Je t’aime, je t’aime (1968), Stavisky… (1974), My American Uncle (1980)
Je t’aime, je t’aime is the most Resnais movie ever. The classic Resnais theme is memory and identity. This movie imagines a sci fi scenario where a man who has just survived a suicide attempt is enlisted to test a time travel machine. He ends up unstuck in time, forced to relive bits and pieces of his memories in a chaotic way. The grim drama of the movie is generated from the fact that he’s suicidal: he was chosen for the experiment because he had already tried to kill himself and so the scientists felt alright about risking his life, but what worse torture could there be than having to relive the events that led up to his suicide attempt with the benefit of hindsight? It’s a great film, and clearly an influence on Eternal Sunshine of the Spotless Mind. Stavisky is a minor work about the Stavisky affair. I didn’t love it. My American Uncle is a very energetic film tracing the lives of multiple individuals within the framework of a scientific study applying a thesis about behavioral determinism to human beings. I really didn’t like the framing, because the scientific theory itself is so dumb, but the individual narratives are well-rendered and I liked the movie overall.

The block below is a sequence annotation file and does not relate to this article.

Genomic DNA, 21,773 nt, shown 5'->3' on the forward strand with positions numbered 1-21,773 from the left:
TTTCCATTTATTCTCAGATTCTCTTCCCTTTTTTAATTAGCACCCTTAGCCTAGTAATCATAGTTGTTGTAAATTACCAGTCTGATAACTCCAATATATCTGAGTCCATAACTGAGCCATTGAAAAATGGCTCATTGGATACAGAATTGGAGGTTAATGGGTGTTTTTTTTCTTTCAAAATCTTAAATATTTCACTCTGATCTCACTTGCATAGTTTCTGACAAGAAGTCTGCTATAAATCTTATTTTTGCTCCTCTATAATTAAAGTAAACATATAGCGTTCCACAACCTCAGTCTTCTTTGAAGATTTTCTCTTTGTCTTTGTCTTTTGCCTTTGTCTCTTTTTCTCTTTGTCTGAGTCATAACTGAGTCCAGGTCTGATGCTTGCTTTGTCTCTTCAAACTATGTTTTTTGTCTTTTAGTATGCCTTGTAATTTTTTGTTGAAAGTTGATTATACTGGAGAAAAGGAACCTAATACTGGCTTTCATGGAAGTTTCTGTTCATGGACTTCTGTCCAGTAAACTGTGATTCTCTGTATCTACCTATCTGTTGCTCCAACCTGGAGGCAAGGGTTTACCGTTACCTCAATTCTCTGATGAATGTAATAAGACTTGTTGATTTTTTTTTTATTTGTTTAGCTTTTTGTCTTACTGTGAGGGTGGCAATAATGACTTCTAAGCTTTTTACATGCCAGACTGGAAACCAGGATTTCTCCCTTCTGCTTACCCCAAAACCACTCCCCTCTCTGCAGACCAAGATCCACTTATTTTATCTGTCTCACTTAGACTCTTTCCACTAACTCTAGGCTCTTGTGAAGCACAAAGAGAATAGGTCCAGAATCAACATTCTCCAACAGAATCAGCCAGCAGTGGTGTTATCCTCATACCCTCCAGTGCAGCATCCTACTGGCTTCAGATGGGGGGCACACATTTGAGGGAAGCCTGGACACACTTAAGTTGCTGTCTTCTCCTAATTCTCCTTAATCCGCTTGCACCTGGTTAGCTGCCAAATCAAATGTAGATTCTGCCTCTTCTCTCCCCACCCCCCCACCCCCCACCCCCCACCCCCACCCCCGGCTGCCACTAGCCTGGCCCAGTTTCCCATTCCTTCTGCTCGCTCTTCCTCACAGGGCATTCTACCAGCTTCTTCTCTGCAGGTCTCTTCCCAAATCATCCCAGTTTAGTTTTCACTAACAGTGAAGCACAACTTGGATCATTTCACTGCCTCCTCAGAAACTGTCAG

Taipei Story (Yang, 1985)
I’ve made New Taiwanese Cinema a staple of my movie diet the last year or so. Angela loves this stuff. Most of these movies manage to simultaneously succeed as human dramas and engage with the historical transformations that Taiwan underwent in the 20th century. Taipei Story is no exception. It feels like what it is: the first film by a great genius. It’s not as fully developed as his other work but it’s brilliant in its own way and full of quietly devastating acting performances.
The Terrorizers (Yang, 1986)
Now *this* is a damn movie. This is one of the best things I’ve seen in recent months. Multiple narratives are woven together through coincidence, as a way of examining the theme of globalization and its effect on Taiwan.
Dust in the Wind (Hou, 1986)
The third part of Hou Hsiao-hsien’s coming-of-age trilogy. As one would expect, it’s melancholy and lyrical, combining psychological nuance with a backdrop of socio-political transformation. It doesn’t stand out to me as a high point of Hou’s filmography but it’s very good.
Vive L’Amour (Tsai, 1994)
I completely loved this. It’s about three lonely people who intersect because of an empty apartment: two squatters and the real estate agent trying to rent it out. I think out of what I’ve seen this is my favorite Tsai film. It seamlessly moves between lurid psychosexual material and gut-punching emotional poignancy.
The River (Tsai, 1997)
Maximally depressing. Its surface theme is chronic pain, and it’s relentless about it. This movie ruined my day, but it was worth it. I think it’s great.
Accattone (1961), Mama Roma (1962), The Gospel According to Matthew (1964), Teorema (1968), Porcile [aka Pigsty] (1969)